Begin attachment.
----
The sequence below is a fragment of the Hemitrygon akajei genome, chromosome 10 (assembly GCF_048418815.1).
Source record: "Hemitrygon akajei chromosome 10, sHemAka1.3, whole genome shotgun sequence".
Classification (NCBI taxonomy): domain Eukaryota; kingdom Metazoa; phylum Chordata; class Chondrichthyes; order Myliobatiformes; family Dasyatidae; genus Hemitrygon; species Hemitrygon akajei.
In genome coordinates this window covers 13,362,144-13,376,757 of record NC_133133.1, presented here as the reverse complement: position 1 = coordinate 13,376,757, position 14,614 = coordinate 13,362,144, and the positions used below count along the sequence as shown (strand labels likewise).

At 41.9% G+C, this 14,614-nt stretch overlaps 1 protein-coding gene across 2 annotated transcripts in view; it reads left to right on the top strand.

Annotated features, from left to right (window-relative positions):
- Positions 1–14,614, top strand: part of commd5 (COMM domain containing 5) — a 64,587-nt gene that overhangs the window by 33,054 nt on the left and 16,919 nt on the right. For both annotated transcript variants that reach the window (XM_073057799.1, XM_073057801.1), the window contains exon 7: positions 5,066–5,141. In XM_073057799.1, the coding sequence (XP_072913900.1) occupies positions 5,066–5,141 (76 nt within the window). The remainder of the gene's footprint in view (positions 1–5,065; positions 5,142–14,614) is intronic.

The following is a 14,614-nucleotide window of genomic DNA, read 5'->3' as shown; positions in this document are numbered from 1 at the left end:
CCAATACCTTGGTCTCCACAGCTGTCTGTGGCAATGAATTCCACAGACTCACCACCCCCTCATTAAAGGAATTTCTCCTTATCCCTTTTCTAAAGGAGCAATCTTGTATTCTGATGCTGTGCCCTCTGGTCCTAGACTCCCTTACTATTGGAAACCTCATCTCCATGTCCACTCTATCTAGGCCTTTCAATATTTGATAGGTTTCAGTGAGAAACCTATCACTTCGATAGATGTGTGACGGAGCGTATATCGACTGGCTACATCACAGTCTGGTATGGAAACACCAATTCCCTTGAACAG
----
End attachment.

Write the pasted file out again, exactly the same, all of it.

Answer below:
The sequence below is a fragment of the Hemitrygon akajei genome, chromosome 10 (assembly GCF_048418815.1).
Source record: "Hemitrygon akajei chromosome 10, sHemAka1.3, whole genome shotgun sequence".
Classification (NCBI taxonomy): domain Eukaryota; kingdom Metazoa; phylum Chordata; class Chondrichthyes; order Myliobatiformes; family Dasyatidae; genus Hemitrygon; species Hemitrygon akajei.
In genome coordinates this window covers 13,362,144-13,376,757 of record NC_133133.1, presented here as the reverse complement: position 1 = coordinate 13,376,757, position 14,614 = coordinate 13,362,144, and the positions used below count along the sequence as shown (strand labels likewise).

At 41.9% G+C, this 14,614-nt stretch overlaps 1 protein-coding gene across 2 annotated transcripts in view; it reads left to right on the top strand.

Annotated features, from left to right (window-relative positions):
- Positions 1–14,614, top strand: part of commd5 (COMM domain containing 5) — a 64,587-nt gene that overhangs the window by 33,054 nt on the left and 16,919 nt on the right. For both annotated transcript variants that reach the window (XM_073057799.1, XM_073057801.1), the window contains exon 7: positions 5,066–5,141. In XM_073057799.1, the coding sequence (XP_072913900.1) occupies positions 5,066–5,141 (76 nt within the window). The remainder of the gene's footprint in view (positions 1–5,065; positions 5,142–14,614) is intronic.

The following is a 14,614-nucleotide window of genomic DNA, read 5'->3' as shown; positions in this document are numbered from 1 at the left end:
CCAATACCTTGGTCTCCACAGCTGTCTGTGGCAATGAATTCCACAGACTCACCACCCCCTCATTAAAGGAATTTCTCCTTATCCCTTTTCTAAAGGAGCAATCTTGTATTCTGATGCTGTGCCCTCTGGTCCTAGACTCCCTTACTATTGGAAACCTCATCTCCATGTCCACTCTATCTAGGCCTTTCAATATTTGATAGGTTTCAGTGAGAAACCTATCACTTCGATAGATGTGTGACGGAGCGTATATCGACTGGCTACATCACAGTCTGGTATGGAAACACCAATTCCCTTGAACAG